An official website of the United States government.

The .gov means it’s official.
Federal government websites always use a .gov or .mil domain. Before sharing sensitive information online, make sure you’re on a .gov or .mil site by inspecting your browser’s address (or “location”) bar.

This site is also protected by an SSL (Secure Sockets Layer) certificate that’s been signed by the U.S. government. The https:// means all transmitted data is encrypted — in other words, any information or browsing history that you provide is transmitted securely.

Home / Invasive Species Resources

Invasive Species Resources

Provides access to all site resources (alphabetically), with the option to search by species common and scientific names. Resources can be filtered by Subject, Resource Type, Location, or Source.

Displaying 1 to 20 of 643

Search Help

International Maritime Organization.

Amendments to an international treaty aimed at preventing the spread of potentially invasive species in ships' ballast water entered into force on 13 October 2019. The International Convention for the Control and Management of Ships' Ballast Water and Sediments, 2004 (the BWM Convention) was adopted by the International Maritime Organization (IMO), a specialized agency of the United Nations, to address this problem. The BWM Convention entered into force in 2017. The amendments formalise an implementation schedule to ensure ships manage their ballast water to meet a specified standard ("D-2 standard") aimed at ensuring that viable organisms are not released into new sea areas, and make mandatory the Code for Approval of Ballast Water Management Systems, which sets out how ballast water management systems used to achieve the D-2 standard have to be assessed and approved. This will help ensure that aquatic organisms and pathogens are removed or rendered harmless before the ballast water is released into a new location – and avoid the spread of invasive species as well as potentially harmful pathogens.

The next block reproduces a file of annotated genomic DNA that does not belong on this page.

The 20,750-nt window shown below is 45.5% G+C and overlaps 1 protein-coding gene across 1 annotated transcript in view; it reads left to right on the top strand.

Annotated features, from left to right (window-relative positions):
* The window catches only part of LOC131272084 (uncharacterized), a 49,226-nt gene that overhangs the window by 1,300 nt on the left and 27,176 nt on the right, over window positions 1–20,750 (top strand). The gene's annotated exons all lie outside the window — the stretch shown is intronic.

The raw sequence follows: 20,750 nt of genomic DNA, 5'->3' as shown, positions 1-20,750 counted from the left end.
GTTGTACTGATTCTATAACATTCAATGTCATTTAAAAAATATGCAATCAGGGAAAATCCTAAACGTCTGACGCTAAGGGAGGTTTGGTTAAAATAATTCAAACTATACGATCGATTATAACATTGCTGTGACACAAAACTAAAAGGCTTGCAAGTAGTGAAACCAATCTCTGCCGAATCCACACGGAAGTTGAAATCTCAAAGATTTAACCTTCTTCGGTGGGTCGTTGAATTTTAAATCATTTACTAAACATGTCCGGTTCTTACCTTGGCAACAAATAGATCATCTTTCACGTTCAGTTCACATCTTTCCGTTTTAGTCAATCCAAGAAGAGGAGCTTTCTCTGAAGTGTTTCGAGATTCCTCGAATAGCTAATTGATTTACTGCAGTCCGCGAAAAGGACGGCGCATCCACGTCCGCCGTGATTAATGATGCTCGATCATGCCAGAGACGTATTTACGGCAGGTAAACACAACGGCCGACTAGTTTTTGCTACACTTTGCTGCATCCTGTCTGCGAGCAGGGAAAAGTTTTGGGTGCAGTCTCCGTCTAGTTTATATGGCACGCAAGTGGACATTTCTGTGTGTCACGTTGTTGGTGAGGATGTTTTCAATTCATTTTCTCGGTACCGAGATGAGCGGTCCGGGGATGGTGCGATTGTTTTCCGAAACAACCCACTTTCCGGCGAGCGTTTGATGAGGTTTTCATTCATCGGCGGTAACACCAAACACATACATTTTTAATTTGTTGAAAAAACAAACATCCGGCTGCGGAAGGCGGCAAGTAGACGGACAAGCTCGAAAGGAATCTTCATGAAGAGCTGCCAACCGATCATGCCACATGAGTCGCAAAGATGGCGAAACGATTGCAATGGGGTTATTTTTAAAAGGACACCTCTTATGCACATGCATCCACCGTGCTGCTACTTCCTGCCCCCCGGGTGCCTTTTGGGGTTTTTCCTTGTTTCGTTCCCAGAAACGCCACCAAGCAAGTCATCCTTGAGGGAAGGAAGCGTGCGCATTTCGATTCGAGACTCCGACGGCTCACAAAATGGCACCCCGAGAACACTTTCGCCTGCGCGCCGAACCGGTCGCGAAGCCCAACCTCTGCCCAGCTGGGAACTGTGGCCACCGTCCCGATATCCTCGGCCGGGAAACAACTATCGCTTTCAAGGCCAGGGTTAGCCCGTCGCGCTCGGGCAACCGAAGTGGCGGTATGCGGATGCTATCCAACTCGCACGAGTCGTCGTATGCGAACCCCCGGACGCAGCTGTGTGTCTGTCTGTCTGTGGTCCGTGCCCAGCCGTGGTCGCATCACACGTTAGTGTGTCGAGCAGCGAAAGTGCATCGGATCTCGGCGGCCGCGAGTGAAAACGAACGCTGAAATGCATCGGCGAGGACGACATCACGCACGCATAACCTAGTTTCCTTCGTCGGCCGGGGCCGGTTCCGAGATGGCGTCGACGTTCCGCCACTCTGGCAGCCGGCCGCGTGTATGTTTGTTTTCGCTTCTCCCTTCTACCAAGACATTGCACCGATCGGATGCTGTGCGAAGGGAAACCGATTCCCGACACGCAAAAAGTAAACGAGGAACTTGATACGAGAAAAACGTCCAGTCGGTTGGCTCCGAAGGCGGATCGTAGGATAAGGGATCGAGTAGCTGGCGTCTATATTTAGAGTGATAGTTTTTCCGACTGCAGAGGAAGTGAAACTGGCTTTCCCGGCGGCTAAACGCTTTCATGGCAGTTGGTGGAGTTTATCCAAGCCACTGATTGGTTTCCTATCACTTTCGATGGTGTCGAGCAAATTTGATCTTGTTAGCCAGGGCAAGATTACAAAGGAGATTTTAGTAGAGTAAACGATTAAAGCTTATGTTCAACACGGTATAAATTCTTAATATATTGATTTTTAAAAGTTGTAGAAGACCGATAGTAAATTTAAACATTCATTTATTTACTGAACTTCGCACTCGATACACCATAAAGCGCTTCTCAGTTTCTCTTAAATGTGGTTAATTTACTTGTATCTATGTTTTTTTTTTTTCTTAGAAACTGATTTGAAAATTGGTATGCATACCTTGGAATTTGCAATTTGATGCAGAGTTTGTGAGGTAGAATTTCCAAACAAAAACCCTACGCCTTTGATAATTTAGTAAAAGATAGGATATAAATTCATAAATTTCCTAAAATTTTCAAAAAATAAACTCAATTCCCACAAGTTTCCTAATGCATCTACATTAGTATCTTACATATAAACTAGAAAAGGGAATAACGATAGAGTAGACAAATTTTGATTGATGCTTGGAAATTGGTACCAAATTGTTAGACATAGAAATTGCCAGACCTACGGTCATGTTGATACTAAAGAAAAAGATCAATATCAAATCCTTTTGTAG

Global Invasive Species Programme.
See also: GISP Publications and Reports for additional reports for Africa

International Council for the Exploration of the Sea.

See also: Alien Species Alert for more information

World Organisation for Animal Health.

World Organisation for Animal Health.

UNFAO. Regional Office for Asia and the Pacific.

An insect that can infest and damage hundreds of hectares of maize fields, literally overnight, is sweeping across Asia – alarming smallholder farmers and threatening livelihoods – but the damage can be limited, the UN’s Food and Agriculture Organization (FAO) reported today. Fall Armyworm is native to the Americas. However, since 2016 it has been aggressively moving ever eastwards, sweeping across Africa, and making landfall for the first time in Asia last summer. Fall Armyworm (FAW) was first detected in India in July 2018 and by January of this year, it had spread to Sri Lanka, Bangladesh, Myanmar, Thailand and China’s Yunnan Province.

Invasive Carp Regional Coordinating Committee.

The Asian Carp Regional Coordinating Committee announced the release of its 2021 Asian Carp Action Plan, a comprehensive portfolio of projects focused on Great Lakes protection.

UN. Food and Agriculture Organization; International Atomic Energy Agency. Nuclear Techniques in Food and Agriculture.

UN. FAO. Forestry Department.

The FAO Forestry Department Working Papers report on issues and activities related to the conservation, sustainable use and management of forest resources. The purpose of these papers is to provide early information on on-going activities and programmes, and to stimulate discussion. This paper is one of a series of FAO documents on forestry-related biosecurity issues.

CAB International.

In response to the growing threat of invasive species, the Centre for Agriculture and Biosciences International (CABI) has called for urgent action to tackle the global spread of invasive species, even as the recent fall armyworm outbreak casts doubts over Africa and Asia’s preparedness to fight the scourge. The call was made at the 2018 Africa Green Revolution Forum (AGRF) in Kigali, Rwanda, by CABI’s Director General for Development, Dr Dennis Rangi. His announcement follows publication of CABI’s insights paper: Invasive Species: The hidden threat to sustainable development (PDF | 598 KB) at AGRF and this year’s launch of CABI’s Action on Invasives programme.

CAB International.